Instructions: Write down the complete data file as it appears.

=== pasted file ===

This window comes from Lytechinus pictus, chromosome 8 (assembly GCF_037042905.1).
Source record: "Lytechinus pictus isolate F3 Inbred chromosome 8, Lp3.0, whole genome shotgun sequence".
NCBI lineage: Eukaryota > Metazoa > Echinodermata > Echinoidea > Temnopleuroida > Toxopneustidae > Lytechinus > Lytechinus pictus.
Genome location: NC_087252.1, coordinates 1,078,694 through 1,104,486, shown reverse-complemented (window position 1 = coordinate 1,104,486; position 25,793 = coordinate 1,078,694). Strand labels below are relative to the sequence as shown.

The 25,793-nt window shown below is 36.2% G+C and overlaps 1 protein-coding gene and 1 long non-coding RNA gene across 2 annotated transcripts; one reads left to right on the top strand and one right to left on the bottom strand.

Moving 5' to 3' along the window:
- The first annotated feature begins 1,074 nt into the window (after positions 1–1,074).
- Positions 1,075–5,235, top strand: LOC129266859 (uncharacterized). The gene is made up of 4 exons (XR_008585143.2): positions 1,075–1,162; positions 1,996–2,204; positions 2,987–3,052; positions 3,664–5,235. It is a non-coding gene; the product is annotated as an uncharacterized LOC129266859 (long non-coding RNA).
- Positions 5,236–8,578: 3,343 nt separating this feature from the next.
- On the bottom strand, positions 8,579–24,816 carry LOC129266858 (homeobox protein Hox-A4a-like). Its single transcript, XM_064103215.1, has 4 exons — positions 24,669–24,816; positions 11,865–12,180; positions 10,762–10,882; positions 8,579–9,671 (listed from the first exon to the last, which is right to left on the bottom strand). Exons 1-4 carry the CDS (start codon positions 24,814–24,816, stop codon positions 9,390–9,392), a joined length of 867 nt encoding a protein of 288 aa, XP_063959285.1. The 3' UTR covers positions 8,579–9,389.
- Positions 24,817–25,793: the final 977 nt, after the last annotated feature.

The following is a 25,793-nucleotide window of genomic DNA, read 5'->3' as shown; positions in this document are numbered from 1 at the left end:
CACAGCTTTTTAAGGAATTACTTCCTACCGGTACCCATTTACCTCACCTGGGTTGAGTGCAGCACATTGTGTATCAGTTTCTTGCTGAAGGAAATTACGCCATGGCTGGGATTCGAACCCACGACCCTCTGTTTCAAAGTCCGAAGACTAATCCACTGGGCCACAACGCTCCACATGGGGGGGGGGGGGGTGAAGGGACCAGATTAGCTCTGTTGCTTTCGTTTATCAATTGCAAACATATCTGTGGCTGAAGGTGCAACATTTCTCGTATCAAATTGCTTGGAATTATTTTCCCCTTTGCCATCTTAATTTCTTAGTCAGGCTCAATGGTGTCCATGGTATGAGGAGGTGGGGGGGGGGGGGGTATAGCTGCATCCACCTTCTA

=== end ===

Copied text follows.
This window comes from Lytechinus pictus, chromosome 8 (assembly GCF_037042905.1).
Source record: "Lytechinus pictus isolate F3 Inbred chromosome 8, Lp3.0, whole genome shotgun sequence".
NCBI lineage: Eukaryota > Metazoa > Echinodermata > Echinoidea > Temnopleuroida > Toxopneustidae > Lytechinus > Lytechinus pictus.
Genome location: NC_087252.1, coordinates 1,078,694 through 1,104,486, shown reverse-complemented (window position 1 = coordinate 1,104,486; position 25,793 = coordinate 1,078,694). Strand labels below are relative to the sequence as shown.

The 25,793-nt window shown below is 36.2% G+C and overlaps 1 protein-coding gene and 1 long non-coding RNA gene across 2 annotated transcripts; one reads left to right on the top strand and one right to left on the bottom strand.

Moving 5' to 3' along the window:
- The first annotated feature begins 1,074 nt into the window (after positions 1–1,074).
- Positions 1,075–5,235, top strand: LOC129266859 (uncharacterized). The gene is made up of 4 exons (XR_008585143.2): positions 1,075–1,162; positions 1,996–2,204; positions 2,987–3,052; positions 3,664–5,235. It is a non-coding gene; the product is annotated as an uncharacterized LOC129266859 (long non-coding RNA).
- Positions 5,236–8,578: 3,343 nt separating this feature from the next.
- On the bottom strand, positions 8,579–24,816 carry LOC129266858 (homeobox protein Hox-A4a-like). Its single transcript, XM_064103215.1, has 4 exons — positions 24,669–24,816; positions 11,865–12,180; positions 10,762–10,882; positions 8,579–9,671 (listed from the first exon to the last, which is right to left on the bottom strand). Exons 1-4 carry the CDS (start codon positions 24,814–24,816, stop codon positions 9,390–9,392), a joined length of 867 nt encoding a protein of 288 aa, XP_063959285.1. The 3' UTR covers positions 8,579–9,389.
- Positions 24,817–25,793: the final 977 nt, after the last annotated feature.

The following is a 25,793-nucleotide window of genomic DNA, read 5'->3' as shown; positions in this document are numbered from 1 at the left end:
CACAGCTTTTTAAGGAATTACTTCCTACCGGTACCCATTTACCTCACCTGGGTTGAGTGCAGCACATTGTGTATCAGTTTCTTGCTGAAGGAAATTACGCCATGGCTGGGATTCGAACCCACGACCCTCTGTTTCAAAGTCCGAAGACTAATCCACTGGGCCACAACGCTCCACATGGGGGGGGGGGGGGTGAAGGGACCAGATTAGCTCTGTTGCTTTCGTTTATCAATTGCAAACATATCTGTGGCTGAAGGTGCAACATTTCTCGTATCAAATTGCTTGGAATTATTTTCCCCTTTGCCATCTTAATTTCTTAGTCAGGCTCAATGGTGTCCATGGTATGAGGAGGTGGGGGGGGGGGGGGTATAGCTGCATCCACCTTCTA